However, he describes bans as “not absolute solutions” even though they serve the purpose of partially alleviating a growing global problem. To fix what is essentially a systemic problem, he believes that solutions should look at designing materials and products that would encourage the circular economy of plastic, and encourages greater investments and incentives in this space.
“More needs to be done in terms of promoting innovation, making better alternatives viable, and changing the culture via long range thinking, strategies and action plans,” said Ramakrishna.
Having real alternatives to cheap and durable plastic packaging that also have less of an impact on the environment is something that Seah deems crucial to the conversation around plastics in Asia.
“When you have a total ban on single-use plastics where there are no alternatives, you worry about things like fresh food and issues related to hygiene and food safety,” said Seah. This is a particularly big issue for low income countries which depend heavily on plastic to transport food to places which lack access to basic commodities.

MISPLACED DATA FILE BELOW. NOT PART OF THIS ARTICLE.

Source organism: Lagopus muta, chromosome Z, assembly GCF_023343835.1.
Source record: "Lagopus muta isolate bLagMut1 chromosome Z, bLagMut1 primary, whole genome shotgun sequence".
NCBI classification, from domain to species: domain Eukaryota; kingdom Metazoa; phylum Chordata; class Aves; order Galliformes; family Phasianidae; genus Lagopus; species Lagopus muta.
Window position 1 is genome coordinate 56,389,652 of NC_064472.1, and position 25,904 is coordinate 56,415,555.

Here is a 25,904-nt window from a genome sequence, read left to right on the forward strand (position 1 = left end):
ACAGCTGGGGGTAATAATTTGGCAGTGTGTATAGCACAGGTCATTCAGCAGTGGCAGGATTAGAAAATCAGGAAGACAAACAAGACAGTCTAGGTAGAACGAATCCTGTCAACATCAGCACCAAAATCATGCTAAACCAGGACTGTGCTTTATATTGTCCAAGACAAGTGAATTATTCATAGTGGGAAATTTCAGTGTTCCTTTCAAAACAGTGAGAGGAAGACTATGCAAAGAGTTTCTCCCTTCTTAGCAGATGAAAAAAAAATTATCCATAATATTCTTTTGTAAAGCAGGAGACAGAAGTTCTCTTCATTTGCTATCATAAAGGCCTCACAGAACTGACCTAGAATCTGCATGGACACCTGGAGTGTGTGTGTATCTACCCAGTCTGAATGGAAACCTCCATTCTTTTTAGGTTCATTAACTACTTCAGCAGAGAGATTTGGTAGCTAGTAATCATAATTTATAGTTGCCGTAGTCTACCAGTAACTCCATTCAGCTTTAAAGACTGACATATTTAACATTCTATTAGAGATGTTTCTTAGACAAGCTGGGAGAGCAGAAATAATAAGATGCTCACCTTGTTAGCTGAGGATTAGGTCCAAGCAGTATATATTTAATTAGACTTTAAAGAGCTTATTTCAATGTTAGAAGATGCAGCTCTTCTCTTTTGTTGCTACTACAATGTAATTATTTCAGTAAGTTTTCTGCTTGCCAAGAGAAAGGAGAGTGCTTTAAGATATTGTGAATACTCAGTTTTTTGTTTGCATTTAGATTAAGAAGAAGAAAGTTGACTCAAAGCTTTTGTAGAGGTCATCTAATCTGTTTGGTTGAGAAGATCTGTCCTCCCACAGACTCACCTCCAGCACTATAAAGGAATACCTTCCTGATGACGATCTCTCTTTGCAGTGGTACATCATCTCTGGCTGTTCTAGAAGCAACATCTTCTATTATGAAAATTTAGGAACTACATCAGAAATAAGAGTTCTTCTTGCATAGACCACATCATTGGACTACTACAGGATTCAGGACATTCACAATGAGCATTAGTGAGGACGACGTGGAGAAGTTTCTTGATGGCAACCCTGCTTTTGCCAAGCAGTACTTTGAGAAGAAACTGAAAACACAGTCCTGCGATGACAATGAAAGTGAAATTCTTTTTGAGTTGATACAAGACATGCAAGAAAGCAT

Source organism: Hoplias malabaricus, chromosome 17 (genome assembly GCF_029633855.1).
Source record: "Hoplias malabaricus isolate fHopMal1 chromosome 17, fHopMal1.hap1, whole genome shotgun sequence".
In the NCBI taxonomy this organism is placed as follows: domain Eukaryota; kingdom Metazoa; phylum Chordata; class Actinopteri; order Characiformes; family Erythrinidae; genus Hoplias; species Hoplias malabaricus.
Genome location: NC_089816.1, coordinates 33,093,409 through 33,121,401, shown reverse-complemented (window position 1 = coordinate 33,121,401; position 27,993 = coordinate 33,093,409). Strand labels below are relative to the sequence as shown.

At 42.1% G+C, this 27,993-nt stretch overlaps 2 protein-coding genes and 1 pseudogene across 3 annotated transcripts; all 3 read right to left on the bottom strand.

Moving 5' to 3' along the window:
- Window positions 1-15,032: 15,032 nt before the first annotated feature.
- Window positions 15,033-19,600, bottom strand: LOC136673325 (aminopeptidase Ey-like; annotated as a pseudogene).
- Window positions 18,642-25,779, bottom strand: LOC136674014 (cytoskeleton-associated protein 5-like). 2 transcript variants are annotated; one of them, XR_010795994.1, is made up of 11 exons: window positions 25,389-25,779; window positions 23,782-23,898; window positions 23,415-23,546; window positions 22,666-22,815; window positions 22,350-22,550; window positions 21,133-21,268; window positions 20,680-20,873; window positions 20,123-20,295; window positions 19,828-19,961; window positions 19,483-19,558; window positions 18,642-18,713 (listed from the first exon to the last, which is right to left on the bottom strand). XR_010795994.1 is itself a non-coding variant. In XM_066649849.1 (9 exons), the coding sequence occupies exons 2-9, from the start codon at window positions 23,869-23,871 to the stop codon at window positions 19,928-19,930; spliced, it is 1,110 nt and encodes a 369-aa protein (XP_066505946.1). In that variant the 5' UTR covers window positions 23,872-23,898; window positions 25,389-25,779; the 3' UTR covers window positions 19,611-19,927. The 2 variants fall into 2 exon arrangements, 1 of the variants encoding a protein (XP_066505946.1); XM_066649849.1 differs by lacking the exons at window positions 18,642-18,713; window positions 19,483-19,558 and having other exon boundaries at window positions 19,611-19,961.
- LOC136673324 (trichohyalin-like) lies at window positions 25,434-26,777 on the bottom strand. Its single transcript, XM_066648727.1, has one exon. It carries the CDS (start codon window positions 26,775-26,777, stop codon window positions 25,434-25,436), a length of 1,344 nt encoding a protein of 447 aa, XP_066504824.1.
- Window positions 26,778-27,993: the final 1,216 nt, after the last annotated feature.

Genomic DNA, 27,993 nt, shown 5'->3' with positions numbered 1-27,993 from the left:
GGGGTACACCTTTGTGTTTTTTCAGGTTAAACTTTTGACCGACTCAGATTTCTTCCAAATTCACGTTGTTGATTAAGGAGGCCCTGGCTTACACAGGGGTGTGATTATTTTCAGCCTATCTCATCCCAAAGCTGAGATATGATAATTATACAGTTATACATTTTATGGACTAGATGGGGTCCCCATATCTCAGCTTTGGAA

“You can ban single-use plastic if you can afford your citizen drinkable tap water and make this readily available. It’s always important to have more holistic planning, while considering different policy sets and levers. It’s not just all out banning plastic.”
However, Brubaker expects China’s plan to eventually wipe out plastic from its roads and rivers to be successful.
“When I think about the ripple effect of China’s economy and its value chain, I get hopeful. If Shanghai gets off plastic bags, why can’t Singapore do the same?” he said, referring to the much smaller city-state, which has refrained from introducing nationwide policies on single-use plastic.
In November last year, Singaporean supermarket giant NTUC Fairprice started charging customers for plastic bags after a month-long trial and a no-plastics drive by local green groups.
“Singapore incinerates its trash and does not face the problems that China has with regards environmental degradation and managing its vast resources in soil, air and water to feed itself. The Chinese government believes that banning plastics will put their economy and businesses in a better position and keeps them ahead of the curve,” said Brubaker.
“More government involvement typically leads to less efficiency, unless of course, it works. This country is saying: Let’s ban all these bags from being manufactured in the first place.”